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High over all, whom mi^ht or mind made srreat, I
Yielding the conquererV crown to harder heart*, s
(Jaining no grandeur bv tlie ?fnt?*man'* arts,
Yet witti a will to meet and master Fate, I
And power to rule a young divided State?
(Jreator by what was not than what was done,
Alono on history'* height stands Washington ; s
And coming timo shall furnish not his mnte, 8
For he by Clod upon the earth was sent ft
To show the might of man's integrity. ?
And men were blind to what his mission meant ^
ilut that his glory might eternalize, .
A boundless country as his monument? f
A mighty nation his posterity. it
The Tear of Gratitude. k
Thorn in n rrnm mnrn noorlv
~, & k?J u
Mure dear to mercy 8 eyo
Than love's sweet star, whoso mellow light
First cheers the evening sky ; C
A liquid pearl that gliiters where h
. No sorrows now intrude, 0
A richer gem than tnonarchs Woar?
The tear of gratitude.
But ne'er shall narrow love of self li
Invite this tribute forth.
Nor can the sordid love of pelf .
Appreciate its worth ;
But yc who soothe the widow's woes ?
And givu tho orphan food, a
For you this liquid pearl shall flow \ |j
The tear of Gratitude.
From " Porter's Spirit."
A NIGHT IN A HUNTER'S CABIN. 8
BY "L., OK AltKANSAS."
Arkansas is some for bans\ "and no mis%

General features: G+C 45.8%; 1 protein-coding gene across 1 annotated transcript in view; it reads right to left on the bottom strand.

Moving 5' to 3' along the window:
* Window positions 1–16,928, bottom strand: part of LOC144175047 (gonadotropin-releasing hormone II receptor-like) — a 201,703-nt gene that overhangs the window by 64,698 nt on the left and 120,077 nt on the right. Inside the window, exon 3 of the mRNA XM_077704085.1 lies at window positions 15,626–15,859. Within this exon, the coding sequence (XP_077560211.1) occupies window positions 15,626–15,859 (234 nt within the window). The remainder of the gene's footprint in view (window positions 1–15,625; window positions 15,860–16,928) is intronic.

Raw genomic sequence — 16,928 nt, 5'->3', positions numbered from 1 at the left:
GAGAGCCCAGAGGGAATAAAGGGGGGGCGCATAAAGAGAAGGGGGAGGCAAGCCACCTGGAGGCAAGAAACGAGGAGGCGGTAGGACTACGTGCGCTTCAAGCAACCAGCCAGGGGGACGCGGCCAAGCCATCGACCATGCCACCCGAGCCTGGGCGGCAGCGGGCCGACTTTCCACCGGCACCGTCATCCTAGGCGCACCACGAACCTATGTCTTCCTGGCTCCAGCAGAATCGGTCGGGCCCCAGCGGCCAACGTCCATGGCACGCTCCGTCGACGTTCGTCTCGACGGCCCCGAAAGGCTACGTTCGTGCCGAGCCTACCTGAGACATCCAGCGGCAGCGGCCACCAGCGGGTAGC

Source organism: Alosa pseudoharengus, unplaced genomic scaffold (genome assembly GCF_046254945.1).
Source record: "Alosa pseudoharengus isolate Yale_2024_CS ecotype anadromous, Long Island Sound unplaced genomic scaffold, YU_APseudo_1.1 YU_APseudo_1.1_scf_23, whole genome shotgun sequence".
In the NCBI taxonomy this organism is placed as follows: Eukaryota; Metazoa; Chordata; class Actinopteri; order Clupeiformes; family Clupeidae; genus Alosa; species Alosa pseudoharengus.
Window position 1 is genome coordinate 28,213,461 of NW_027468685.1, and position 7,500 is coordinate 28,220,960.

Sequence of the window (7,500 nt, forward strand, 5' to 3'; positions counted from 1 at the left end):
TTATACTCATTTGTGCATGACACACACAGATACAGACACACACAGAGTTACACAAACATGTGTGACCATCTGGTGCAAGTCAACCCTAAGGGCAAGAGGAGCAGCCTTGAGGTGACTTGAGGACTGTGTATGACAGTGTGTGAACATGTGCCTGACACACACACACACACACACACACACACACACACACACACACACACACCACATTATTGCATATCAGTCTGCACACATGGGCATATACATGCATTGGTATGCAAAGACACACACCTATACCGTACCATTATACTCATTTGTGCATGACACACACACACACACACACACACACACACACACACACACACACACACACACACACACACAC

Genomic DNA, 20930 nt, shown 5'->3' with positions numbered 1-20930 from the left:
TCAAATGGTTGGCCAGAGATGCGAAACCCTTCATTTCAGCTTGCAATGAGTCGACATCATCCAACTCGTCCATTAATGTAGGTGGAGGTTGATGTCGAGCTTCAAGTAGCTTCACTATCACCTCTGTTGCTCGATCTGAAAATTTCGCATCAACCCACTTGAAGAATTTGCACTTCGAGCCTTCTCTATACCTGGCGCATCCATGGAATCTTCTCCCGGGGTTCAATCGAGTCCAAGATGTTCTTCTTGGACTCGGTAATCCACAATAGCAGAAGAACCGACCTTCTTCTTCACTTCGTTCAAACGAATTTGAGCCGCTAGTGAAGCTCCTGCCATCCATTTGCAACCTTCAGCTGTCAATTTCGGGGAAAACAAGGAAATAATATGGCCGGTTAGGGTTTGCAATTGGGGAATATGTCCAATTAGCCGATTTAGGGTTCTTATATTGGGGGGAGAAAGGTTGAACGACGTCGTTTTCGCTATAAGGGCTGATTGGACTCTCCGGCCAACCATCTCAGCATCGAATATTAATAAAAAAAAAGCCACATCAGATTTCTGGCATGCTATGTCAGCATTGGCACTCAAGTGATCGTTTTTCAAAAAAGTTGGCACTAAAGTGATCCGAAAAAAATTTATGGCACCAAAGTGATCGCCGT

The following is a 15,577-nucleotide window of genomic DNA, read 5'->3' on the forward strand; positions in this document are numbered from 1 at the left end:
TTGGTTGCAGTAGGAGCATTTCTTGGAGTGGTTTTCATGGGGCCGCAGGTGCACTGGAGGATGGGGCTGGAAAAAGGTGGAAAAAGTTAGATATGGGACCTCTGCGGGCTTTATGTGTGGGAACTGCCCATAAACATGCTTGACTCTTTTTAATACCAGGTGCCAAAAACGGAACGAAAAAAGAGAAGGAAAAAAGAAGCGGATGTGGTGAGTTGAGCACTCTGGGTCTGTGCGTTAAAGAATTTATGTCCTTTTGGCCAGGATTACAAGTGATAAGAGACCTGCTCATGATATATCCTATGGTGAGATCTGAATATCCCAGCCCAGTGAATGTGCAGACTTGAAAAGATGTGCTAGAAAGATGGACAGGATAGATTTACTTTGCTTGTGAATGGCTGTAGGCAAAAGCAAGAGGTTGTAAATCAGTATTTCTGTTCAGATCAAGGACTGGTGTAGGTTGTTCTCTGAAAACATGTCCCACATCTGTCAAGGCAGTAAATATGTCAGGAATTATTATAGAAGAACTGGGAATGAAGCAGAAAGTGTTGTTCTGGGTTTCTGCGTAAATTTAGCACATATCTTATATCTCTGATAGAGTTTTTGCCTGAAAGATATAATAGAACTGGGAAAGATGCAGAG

Intn " Worn I In fniimornln llin nnmlinr
of shaggy animals killed in one season, by
one man alone, it would be a very serious t]
draft upon the credulity of your forty thou- F
sand reader?. But, incurring the risk of be- h
,'counted Munchausnn the Second, I,upon h
voireilirc, dosoli'mnly assert that in the k
fall of 1847, I saw forty throe bear skins
hanging up to dry near a little log cabin, at li
thofoot of Pine prairie, in this State, and j:
every one of them slain by the hands of the
owner of said cabin. n
I have every reason to recollect the nutn- e
her, and also the night 1 spent ?vilh the
hunter. I was then about lo make my debut
into this goodly State. I had left an e
adjoining parish in Louisiana, to what is r
now called Ashley county, of this State, f
for the purposo of permanently settling in ?
Arkansas. I was then the owner of as
good a steed a3 ever walked 011 iron, and f
had rode some forty or fifty-miles in order
to reardi the hunter's cabin, as it waa the t
1.. 1: 1?~ c ? 1 :i.. 1 .
wnijr luduw^ pmur, iwi mniij- u IVil,o "*n~? I
for man and beast. t
1 neared the hunter's cabin nbout twi i
light. There was a stiff "nor'-wester"
blowing from off the prairie, which was an t
unbroken level for fifteen miles, nnd noth- s
ing to intercept the view, save now and then c
a low, stunted copse of bushes, covering jid ^
nren of a quurter or half an acrc of ground, c
When 1 Vind npproa?Uad within Rome s
hundred nnd fifty or two hundred yards ot t
the cabin, my horse, that during the whole v
rlnv hnd not shied or frighted. thonnrh manv
J ? ? ' O J
an antlcred buck had suddenly bounded i
from his leafy couch almost under his nose, 1
now began lo rear and plunge most violent- t
ly. It was in vain I attempted lo appease <